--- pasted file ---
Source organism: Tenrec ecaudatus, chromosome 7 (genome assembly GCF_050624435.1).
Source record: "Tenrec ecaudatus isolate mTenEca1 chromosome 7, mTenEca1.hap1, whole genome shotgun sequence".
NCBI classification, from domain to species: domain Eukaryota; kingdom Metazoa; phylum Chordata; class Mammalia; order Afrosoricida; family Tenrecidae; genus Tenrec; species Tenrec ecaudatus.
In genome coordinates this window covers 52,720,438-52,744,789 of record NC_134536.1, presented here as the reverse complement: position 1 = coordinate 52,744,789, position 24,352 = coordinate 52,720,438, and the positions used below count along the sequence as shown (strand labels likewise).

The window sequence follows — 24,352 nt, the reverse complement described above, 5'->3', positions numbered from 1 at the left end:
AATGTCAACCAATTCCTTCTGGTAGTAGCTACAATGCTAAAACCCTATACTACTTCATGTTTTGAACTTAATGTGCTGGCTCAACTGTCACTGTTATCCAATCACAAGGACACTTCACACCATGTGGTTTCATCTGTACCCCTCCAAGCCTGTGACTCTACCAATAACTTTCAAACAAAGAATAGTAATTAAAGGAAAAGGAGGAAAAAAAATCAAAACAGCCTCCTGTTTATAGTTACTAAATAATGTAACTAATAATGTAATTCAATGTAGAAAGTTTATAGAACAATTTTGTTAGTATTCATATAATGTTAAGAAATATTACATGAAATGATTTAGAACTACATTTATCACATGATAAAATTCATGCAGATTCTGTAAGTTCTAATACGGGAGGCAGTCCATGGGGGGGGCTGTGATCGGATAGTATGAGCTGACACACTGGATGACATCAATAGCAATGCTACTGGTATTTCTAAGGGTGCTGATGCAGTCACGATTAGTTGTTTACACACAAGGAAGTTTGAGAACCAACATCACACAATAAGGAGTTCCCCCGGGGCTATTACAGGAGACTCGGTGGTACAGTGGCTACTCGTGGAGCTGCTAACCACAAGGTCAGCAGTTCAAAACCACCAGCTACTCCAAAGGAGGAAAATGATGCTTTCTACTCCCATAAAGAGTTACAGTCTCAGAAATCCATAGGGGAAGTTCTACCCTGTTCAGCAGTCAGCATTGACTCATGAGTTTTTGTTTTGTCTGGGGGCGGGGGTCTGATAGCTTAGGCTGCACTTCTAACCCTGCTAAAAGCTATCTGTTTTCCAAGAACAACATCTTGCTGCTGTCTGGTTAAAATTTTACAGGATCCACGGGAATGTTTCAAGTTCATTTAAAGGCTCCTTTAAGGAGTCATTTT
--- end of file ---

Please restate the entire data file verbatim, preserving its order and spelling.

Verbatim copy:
Source organism: Tenrec ecaudatus, chromosome 7 (genome assembly GCF_050624435.1).
Source record: "Tenrec ecaudatus isolate mTenEca1 chromosome 7, mTenEca1.hap1, whole genome shotgun sequence".
NCBI classification, from domain to species: domain Eukaryota; kingdom Metazoa; phylum Chordata; class Mammalia; order Afrosoricida; family Tenrecidae; genus Tenrec; species Tenrec ecaudatus.
In genome coordinates this window covers 52,720,438-52,744,789 of record NC_134536.1, presented here as the reverse complement: position 1 = coordinate 52,744,789, position 24,352 = coordinate 52,720,438, and the positions used below count along the sequence as shown (strand labels likewise).

The window sequence follows — 24,352 nt, the reverse complement described above, 5'->3', positions numbered from 1 at the left end:
AATGTCAACCAATTCCTTCTGGTAGTAGCTACAATGCTAAAACCCTATACTACTTCATGTTTTGAACTTAATGTGCTGGCTCAACTGTCACTGTTATCCAATCACAAGGACACTTCACACCATGTGGTTTCATCTGTACCCCTCCAAGCCTGTGACTCTACCAATAACTTTCAAACAAAGAATAGTAATTAAAGGAAAAGGAGGAAAAAAAATCAAAACAGCCTCCTGTTTATAGTTACTAAATAATGTAACTAATAATGTAATTCAATGTAGAAAGTTTATAGAACAATTTTGTTAGTATTCATATAATGTTAAGAAATATTACATGAAATGATTTAGAACTACATTTATCACATGATAAAATTCATGCAGATTCTGTAAGTTCTAATACGGGAGGCAGTCCATGGGGGGGGCTGTGATCGGATAGTATGAGCTGACACACTGGATGACATCAATAGCAATGCTACTGGTATTTCTAAGGGTGCTGATGCAGTCACGATTAGTTGTTTACACACAAGGAAGTTTGAGAACCAACATCACACAATAAGGAGTTCCCCCGGGGCTATTACAGGAGACTCGGTGGTACAGTGGCTACTCGTGGAGCTGCTAACCACAAGGTCAGCAGTTCAAAACCACCAGCTACTCCAAAGGAGGAAAATGATGCTTTCTACTCCCATAAAGAGTTACAGTCTCAGAAATCCATAGGGGAAGTTCTACCCTGTTCAGCAGTCAGCATTGACTCATGAGTTTTTGTTTTGTCTGGGGGCGGGGGTCTGATAGCTTAGGCTGCACTTCTAACCCTGCTAAAAGCTATCTGTTTTCCAAGAACAACATCTTGCTGCTGTCTGGTTAAAATTTTACAGGATCCACGGGAATGTTTCAAGTTCATTTAAAGGCTCCTTTAAGGAGTCATTTT